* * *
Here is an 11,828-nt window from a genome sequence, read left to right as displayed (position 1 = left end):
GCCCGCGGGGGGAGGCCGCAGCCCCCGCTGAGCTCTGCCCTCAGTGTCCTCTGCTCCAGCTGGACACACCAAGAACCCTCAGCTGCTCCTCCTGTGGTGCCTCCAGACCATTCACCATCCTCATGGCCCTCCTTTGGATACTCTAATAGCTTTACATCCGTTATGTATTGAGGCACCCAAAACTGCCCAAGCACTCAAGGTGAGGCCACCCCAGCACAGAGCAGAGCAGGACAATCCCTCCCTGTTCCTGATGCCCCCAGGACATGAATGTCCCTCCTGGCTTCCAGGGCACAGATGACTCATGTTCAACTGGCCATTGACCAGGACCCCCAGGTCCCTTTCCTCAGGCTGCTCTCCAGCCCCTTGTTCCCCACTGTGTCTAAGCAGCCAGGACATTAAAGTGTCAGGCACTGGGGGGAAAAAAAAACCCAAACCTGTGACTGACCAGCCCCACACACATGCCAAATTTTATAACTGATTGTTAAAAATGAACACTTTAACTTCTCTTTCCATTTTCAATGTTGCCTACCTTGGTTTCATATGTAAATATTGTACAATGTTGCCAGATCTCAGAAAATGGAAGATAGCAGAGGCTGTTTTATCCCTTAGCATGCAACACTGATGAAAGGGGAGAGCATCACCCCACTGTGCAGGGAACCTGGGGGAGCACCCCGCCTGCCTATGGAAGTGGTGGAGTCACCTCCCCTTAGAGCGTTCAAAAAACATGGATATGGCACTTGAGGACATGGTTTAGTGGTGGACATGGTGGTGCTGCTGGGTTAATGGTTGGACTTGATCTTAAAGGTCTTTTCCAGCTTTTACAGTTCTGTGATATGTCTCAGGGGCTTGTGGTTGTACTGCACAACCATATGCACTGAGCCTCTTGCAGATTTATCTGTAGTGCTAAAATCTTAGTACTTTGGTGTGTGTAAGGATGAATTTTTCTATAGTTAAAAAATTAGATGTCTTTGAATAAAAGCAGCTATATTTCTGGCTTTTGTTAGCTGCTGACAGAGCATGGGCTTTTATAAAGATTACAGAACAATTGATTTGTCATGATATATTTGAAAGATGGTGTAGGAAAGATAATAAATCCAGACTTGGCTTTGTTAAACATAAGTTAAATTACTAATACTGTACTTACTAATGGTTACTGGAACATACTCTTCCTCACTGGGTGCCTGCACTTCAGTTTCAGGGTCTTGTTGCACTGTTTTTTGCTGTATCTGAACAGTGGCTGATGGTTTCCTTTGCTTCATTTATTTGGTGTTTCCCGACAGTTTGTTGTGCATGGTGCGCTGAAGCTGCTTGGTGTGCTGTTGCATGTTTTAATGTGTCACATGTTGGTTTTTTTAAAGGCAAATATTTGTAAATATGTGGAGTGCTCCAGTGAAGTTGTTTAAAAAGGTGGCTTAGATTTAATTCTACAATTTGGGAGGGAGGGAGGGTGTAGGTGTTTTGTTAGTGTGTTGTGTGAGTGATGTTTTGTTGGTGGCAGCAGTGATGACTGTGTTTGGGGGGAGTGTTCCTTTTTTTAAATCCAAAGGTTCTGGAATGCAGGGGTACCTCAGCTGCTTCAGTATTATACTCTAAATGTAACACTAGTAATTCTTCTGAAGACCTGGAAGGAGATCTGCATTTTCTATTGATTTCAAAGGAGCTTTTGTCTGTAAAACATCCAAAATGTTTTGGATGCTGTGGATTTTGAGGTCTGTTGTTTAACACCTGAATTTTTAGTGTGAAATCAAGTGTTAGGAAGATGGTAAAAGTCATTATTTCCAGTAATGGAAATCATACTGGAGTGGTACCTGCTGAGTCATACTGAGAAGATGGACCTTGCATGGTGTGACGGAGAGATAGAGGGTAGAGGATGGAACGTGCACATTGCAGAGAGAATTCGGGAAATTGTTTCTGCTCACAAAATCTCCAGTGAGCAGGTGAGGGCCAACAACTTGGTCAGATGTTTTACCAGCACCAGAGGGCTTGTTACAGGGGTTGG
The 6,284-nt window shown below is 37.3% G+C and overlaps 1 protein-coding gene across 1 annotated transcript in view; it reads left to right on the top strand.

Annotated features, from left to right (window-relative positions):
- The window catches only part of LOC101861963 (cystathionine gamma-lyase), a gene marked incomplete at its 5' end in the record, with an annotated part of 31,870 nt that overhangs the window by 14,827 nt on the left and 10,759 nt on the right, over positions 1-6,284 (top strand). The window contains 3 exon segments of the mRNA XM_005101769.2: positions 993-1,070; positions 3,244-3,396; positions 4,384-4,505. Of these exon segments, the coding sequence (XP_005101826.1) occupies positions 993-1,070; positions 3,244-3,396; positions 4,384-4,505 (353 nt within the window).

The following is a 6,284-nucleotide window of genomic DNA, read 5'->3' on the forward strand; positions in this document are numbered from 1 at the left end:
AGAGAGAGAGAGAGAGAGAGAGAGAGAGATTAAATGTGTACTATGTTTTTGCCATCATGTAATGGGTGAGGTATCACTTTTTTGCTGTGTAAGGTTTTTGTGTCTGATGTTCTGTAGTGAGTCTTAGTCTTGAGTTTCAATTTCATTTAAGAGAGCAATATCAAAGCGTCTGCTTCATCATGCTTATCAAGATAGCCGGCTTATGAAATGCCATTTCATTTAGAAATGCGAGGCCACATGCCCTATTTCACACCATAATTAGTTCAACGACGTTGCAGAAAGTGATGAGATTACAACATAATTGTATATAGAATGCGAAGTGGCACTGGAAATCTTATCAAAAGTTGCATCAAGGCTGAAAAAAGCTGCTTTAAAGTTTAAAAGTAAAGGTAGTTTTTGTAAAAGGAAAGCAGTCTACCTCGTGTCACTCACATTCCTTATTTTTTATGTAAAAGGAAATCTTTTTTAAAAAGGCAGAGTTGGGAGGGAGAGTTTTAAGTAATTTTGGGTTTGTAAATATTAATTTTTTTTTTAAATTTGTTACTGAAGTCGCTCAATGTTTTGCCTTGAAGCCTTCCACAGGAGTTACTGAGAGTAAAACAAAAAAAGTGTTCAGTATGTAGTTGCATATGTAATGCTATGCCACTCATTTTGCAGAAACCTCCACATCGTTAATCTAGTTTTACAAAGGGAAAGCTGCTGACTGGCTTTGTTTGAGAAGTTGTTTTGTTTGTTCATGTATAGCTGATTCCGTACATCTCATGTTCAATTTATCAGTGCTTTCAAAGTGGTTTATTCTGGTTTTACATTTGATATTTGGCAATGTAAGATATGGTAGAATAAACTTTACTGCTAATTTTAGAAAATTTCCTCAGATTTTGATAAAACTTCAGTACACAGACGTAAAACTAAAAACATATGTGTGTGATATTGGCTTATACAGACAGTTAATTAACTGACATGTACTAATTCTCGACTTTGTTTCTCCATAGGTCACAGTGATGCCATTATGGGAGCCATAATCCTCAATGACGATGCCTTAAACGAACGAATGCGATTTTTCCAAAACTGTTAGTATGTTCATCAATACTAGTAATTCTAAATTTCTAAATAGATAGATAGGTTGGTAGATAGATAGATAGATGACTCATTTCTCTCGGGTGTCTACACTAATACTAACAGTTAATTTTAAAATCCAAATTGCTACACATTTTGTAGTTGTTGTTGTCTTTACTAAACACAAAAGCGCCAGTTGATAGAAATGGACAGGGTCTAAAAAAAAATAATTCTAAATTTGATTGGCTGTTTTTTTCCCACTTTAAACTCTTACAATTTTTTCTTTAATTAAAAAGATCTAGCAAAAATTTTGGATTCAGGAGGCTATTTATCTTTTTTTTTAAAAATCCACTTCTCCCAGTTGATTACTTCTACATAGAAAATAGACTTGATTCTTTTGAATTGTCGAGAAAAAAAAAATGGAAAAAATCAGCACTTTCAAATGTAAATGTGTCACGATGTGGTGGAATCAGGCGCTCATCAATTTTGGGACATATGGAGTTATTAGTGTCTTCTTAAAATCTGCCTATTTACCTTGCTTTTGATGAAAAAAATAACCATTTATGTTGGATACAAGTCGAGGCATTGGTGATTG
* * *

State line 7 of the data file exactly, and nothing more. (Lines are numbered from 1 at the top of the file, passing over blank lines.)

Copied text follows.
AGAGAGAGAGAGAGAGAGAGAGAGAGAGATTAAATGTGTACTATGTTTTTGCCATCATGTAATGGGTGAGGTATCACTTTTTTGCTGTGTAAGGTTTTTGTGTCTGATGTTCTGTAGTGAGTCTTAGTCTTGAGTTTCAATTTCATTTAAGAGAGCAATATCAAAGCGTCTGCTTCATCATGCTTATCAAGATAGCCGGCTTATGAAATGCCATTTCATTTAGAAATGCGAGGCCACATGCCCTATTTCACACCATAATTAGTTCAACGACGTTGCAGAAAGTGATGAGATTACAACATAATTGTATATAGAATGCGAAGTGGCACTGGAAATCTTATCAAAAGTTGCATCAAGGCTGAAAAAAGCTGCTTTAAAGTTTAAAAGTAAAGGTAGTTTTTGTAAAAGGAAAGCAGTCTACCTCGTGTCACTCACATTCCTTATTTTTTATGTAAAAGGAAATCTTTTTTAAAAAGGCAGAGTTGGGAGGGAGAGTTTTAAGTAATTTTGGGTTTGTAAATATTAATTTTTTTTTTAAATTTGTTACTGAAGTCGCTCAATGTTTTGCCTTGAAGCCTTCCACAGGAGTTACTGAGAGTAAAACAAAAAAAGTGTTCAGTATGTAGTTGCATATGTAATGCTATGCCACTCATTTTGCAGAAACCTCCACATCGTTAATCTAGTTTTACAAAGGGAAAGCTGCTGACTGGCTTTGTTTGAGAAGTTGTTTTGTTTGTTCATGTATAGCTGATTCCGTACATCTCATGTTCAATTTATCAGTGCTTTCAAAGTGGTTTATTCTGGTTTTACATTTGATATTTGGCAATGTAAGATATGGTAGAATAAACTTTACTGCTAATTTTAGAAAATTTCCTCAGATTTTGATAAAACTTCAGTACACAGACGTAAAACTAAAAACATATGTGTGTGATATTGGCTTATACAGACAGTTAATTAACTGACATGTACTAATTCTCGACTTTGTTTCTCCATAGGTCACAGTGATGCCATTATGGGAGCCATAATCCTCAATGACGATGCCTTAAACGAACGAATGCGATTTTTCCAAAACTGTTAGTATGTTCATCAATACTAGTAATTCTAAATTTCTAAATAGATAGATAGGTTGGTAGATAGATAGATAGATGACTCATTTCTCTCGGGTGTCTACACTAATACTAACAGTTAATTTTAAAATCCAAATTGCTACACATTTTGTAGTTGTTGTTGTCTTTACTAAACACAAAAGCGCCAGTTGATAGAAATGGACAGGGTCTAAAAAAAAATAATTCTAAATTTGATTGGCTGTTTTTTTCCCACTTTAAACTCTTACAATTTTTTCTTTAATTAAAAAGATCTAGCAAAAATTTTGGATTCAGGAGGCTATTTATCTTTTTTTTTAAAAATCCACTTCTCCCAGTTGATTACTTCTACATAGAAAATAGACTTGATTCTTTTGAATTGTCGAGAAAAAAAAAATGGAAAAAATCAGCACTTTCAAATGTAAATGTGTCACGATGTGGTGGAATCAGGCGCTCATCAATTTTGGGACATATGGAGTTATTAGTGTCTTCTTAAAATCTGCCTATTTACCTTGCTTTTGATGAAAAAAATAACCATTTATGTTGGATACAAGTCGAGGCATTGGTGATTG